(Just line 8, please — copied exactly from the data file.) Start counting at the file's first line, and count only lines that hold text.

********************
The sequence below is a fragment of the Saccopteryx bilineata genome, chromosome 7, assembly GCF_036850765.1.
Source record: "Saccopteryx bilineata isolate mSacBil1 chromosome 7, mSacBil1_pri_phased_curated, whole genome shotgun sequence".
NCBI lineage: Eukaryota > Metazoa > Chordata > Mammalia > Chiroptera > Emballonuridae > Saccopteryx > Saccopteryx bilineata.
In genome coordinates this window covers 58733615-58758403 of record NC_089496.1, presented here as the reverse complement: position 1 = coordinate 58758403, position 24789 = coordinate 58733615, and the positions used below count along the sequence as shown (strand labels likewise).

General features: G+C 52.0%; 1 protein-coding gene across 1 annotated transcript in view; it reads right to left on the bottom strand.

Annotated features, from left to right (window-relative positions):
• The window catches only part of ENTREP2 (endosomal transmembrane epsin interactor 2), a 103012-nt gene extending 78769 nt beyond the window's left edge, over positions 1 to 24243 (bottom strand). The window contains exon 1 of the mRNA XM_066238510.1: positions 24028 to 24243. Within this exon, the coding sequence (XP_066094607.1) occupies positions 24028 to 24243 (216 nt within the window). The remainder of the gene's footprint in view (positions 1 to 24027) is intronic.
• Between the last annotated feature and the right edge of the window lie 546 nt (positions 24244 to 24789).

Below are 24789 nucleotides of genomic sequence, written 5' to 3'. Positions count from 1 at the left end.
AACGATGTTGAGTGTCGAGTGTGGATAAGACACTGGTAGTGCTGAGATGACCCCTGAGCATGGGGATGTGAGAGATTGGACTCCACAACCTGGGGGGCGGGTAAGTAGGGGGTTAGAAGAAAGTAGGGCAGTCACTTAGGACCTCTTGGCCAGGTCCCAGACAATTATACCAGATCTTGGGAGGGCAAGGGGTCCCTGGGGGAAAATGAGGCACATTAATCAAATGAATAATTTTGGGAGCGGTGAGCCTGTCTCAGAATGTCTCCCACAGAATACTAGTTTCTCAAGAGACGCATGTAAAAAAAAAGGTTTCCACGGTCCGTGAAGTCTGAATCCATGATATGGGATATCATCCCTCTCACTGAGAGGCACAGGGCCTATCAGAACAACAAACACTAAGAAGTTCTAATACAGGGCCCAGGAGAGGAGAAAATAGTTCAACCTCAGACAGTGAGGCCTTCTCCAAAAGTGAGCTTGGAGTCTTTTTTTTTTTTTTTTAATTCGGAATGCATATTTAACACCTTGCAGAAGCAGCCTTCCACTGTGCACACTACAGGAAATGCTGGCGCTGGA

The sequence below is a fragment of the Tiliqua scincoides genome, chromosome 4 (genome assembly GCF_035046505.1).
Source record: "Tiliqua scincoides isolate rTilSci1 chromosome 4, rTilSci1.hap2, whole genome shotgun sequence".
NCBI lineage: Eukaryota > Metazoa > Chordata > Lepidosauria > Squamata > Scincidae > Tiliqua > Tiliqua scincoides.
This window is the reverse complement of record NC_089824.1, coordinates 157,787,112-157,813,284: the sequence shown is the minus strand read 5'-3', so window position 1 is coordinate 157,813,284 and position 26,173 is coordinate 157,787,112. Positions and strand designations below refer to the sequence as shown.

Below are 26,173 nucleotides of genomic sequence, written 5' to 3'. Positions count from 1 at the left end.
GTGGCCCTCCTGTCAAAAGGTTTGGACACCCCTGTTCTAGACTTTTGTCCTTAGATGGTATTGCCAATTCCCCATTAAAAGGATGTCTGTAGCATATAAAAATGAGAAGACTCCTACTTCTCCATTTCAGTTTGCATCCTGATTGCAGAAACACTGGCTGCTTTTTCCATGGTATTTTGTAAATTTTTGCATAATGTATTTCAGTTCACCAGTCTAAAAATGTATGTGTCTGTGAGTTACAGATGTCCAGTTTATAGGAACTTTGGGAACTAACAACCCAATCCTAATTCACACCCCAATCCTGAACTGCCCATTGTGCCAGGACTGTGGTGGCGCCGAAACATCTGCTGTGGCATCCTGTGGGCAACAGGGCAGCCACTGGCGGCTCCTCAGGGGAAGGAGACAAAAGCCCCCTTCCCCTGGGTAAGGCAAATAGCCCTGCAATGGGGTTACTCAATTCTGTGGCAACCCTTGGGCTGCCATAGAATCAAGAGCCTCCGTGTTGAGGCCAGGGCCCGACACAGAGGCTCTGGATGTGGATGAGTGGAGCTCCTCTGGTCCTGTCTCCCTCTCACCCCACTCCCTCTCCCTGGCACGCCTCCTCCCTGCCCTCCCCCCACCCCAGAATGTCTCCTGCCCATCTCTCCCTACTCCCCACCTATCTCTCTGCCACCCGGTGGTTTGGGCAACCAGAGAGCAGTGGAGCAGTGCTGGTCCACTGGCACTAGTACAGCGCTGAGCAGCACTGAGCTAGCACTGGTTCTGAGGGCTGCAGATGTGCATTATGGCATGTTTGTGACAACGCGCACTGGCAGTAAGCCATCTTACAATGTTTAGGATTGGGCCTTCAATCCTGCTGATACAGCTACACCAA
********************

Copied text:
• Between the last annotated feature and the right edge of the window lie 546 nt (positions 24244 to 24789).